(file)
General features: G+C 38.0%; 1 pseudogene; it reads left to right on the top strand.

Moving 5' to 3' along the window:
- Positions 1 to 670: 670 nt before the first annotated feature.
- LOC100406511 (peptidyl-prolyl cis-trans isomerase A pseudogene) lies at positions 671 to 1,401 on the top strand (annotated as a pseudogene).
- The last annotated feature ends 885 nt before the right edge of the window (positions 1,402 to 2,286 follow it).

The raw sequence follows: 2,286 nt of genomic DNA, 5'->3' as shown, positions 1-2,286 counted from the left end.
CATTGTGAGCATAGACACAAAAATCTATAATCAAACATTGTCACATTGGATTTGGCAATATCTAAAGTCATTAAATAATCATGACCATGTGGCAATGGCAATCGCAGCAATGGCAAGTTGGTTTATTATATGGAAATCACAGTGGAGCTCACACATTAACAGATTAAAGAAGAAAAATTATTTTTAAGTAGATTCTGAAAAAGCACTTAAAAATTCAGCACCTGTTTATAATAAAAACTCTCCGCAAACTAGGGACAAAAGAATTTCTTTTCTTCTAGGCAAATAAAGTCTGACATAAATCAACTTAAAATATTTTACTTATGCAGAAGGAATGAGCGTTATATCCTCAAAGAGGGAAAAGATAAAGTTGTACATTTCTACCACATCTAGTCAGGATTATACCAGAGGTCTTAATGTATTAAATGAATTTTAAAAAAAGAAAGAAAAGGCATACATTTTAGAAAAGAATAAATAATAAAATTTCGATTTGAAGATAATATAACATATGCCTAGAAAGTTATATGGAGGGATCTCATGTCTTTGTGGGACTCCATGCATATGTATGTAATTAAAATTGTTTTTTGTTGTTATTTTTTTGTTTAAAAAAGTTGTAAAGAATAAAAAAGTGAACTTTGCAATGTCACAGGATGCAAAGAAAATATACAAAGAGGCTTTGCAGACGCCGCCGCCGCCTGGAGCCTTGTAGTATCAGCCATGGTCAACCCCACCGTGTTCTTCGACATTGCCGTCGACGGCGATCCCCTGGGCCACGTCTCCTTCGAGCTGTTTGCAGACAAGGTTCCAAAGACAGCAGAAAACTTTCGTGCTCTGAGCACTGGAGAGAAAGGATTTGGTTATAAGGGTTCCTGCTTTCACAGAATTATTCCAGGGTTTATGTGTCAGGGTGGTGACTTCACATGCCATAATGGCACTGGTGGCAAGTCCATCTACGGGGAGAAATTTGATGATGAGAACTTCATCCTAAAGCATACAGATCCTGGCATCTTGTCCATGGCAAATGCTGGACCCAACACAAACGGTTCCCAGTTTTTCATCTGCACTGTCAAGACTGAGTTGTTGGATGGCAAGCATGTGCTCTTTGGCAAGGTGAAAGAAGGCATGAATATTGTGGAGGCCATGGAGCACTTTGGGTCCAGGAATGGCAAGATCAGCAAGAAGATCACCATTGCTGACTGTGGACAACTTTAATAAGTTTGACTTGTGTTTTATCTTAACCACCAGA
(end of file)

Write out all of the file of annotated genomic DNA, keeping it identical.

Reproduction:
General features: G+C 38.0%; 1 pseudogene; it reads left to right on the top strand.

Moving 5' to 3' along the window:
- Positions 1 to 670: 670 nt before the first annotated feature.
- LOC100406511 (peptidyl-prolyl cis-trans isomerase A pseudogene) lies at positions 671 to 1,401 on the top strand (annotated as a pseudogene).
- The last annotated feature ends 885 nt before the right edge of the window (positions 1,402 to 2,286 follow it).

The raw sequence follows: 2,286 nt of genomic DNA, 5'->3' as shown, positions 1-2,286 counted from the left end.
CATTGTGAGCATAGACACAAAAATCTATAATCAAACATTGTCACATTGGATTTGGCAATATCTAAAGTCATTAAATAATCATGACCATGTGGCAATGGCAATCGCAGCAATGGCAAGTTGGTTTATTATATGGAAATCACAGTGGAGCTCACACATTAACAGATTAAAGAAGAAAAATTATTTTTAAGTAGATTCTGAAAAAGCACTTAAAAATTCAGCACCTGTTTATAATAAAAACTCTCCGCAAACTAGGGACAAAAGAATTTCTTTTCTTCTAGGCAAATAAAGTCTGACATAAATCAACTTAAAATATTTTACTTATGCAGAAGGAATGAGCGTTATATCCTCAAAGAGGGAAAAGATAAAGTTGTACATTTCTACCACATCTAGTCAGGATTATACCAGAGGTCTTAATGTATTAAATGAATTTTAAAAAAAGAAAGAAAAGGCATACATTTTAGAAAAGAATAAATAATAAAATTTCGATTTGAAGATAATATAACATATGCCTAGAAAGTTATATGGAGGGATCTCATGTCTTTGTGGGACTCCATGCATATGTATGTAATTAAAATTGTTTTTTGTTGTTATTTTTTTGTTTAAAAAAGTTGTAAAGAATAAAAAAGTGAACTTTGCAATGTCACAGGATGCAAAGAAAATATACAAAGAGGCTTTGCAGACGCCGCCGCCGCCTGGAGCCTTGTAGTATCAGCCATGGTCAACCCCACCGTGTTCTTCGACATTGCCGTCGACGGCGATCCCCTGGGCCACGTCTCCTTCGAGCTGTTTGCAGACAAGGTTCCAAAGACAGCAGAAAACTTTCGTGCTCTGAGCACTGGAGAGAAAGGATTTGGTTATAAGGGTTCCTGCTTTCACAGAATTATTCCAGGGTTTATGTGTCAGGGTGGTGACTTCACATGCCATAATGGCACTGGTGGCAAGTCCATCTACGGGGAGAAATTTGATGATGAGAACTTCATCCTAAAGCATACAGATCCTGGCATCTTGTCCATGGCAAATGCTGGACCCAACACAAACGGTTCCCAGTTTTTCATCTGCACTGTCAAGACTGAGTTGTTGGATGGCAAGCATGTGCTCTTTGGCAAGGTGAAAGAAGGCATGAATATTGTGGAGGCCATGGAGCACTTTGGGTCCAGGAATGGCAAGATCAGCAAGAAGATCACCATTGCTGACTGTGGACAACTTTAATAAGTTTGACTTGTGTTTTATCTTAACCACCAGA